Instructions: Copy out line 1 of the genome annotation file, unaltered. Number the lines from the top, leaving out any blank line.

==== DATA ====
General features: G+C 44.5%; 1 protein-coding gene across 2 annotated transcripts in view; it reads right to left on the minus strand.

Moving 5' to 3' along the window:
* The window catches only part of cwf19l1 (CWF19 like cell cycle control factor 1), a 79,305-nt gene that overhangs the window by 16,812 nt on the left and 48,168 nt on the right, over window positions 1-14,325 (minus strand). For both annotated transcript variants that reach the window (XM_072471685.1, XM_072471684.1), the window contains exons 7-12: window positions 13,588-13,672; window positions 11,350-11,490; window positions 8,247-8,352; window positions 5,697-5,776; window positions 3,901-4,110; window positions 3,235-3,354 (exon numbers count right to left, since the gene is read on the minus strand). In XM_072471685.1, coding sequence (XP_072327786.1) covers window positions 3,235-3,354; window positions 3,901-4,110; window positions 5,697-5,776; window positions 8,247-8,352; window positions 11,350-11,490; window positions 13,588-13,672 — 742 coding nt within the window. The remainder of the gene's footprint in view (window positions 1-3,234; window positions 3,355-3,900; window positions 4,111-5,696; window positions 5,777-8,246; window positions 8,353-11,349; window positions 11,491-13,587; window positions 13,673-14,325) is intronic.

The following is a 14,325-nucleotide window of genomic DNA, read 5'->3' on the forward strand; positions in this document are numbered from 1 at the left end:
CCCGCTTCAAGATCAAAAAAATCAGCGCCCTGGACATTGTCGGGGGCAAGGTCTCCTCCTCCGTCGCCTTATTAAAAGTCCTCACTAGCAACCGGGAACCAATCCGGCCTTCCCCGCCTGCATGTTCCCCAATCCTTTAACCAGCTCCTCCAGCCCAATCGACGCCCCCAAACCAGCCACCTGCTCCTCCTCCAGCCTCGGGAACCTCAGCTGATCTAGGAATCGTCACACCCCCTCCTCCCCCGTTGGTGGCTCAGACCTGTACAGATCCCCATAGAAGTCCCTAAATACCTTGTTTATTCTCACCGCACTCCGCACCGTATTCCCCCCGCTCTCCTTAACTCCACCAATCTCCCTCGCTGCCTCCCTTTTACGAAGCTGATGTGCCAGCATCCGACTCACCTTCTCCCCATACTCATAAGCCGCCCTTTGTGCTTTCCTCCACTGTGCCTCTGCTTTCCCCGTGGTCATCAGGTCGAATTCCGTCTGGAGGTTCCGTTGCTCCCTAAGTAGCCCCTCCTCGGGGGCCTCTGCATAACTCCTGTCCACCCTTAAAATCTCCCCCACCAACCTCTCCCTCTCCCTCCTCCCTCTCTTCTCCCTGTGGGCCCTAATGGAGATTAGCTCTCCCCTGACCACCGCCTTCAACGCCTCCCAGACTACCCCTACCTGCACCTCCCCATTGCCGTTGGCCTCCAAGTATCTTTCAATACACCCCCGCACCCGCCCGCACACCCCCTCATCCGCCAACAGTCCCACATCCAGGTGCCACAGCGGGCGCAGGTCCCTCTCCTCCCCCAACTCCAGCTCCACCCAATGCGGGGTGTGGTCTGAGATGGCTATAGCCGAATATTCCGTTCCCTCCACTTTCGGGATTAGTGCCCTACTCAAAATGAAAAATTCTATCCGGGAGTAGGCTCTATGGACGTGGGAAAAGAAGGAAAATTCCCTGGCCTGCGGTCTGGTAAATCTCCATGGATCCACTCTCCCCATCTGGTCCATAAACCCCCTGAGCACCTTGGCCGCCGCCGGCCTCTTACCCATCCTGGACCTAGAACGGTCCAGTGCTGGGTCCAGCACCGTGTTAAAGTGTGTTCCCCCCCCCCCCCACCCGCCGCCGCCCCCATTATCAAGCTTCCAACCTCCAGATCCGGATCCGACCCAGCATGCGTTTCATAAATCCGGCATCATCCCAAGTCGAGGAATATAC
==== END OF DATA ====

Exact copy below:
General features: G+C 44.5%; 1 protein-coding gene across 2 annotated transcripts in view; it reads right to left on the minus strand.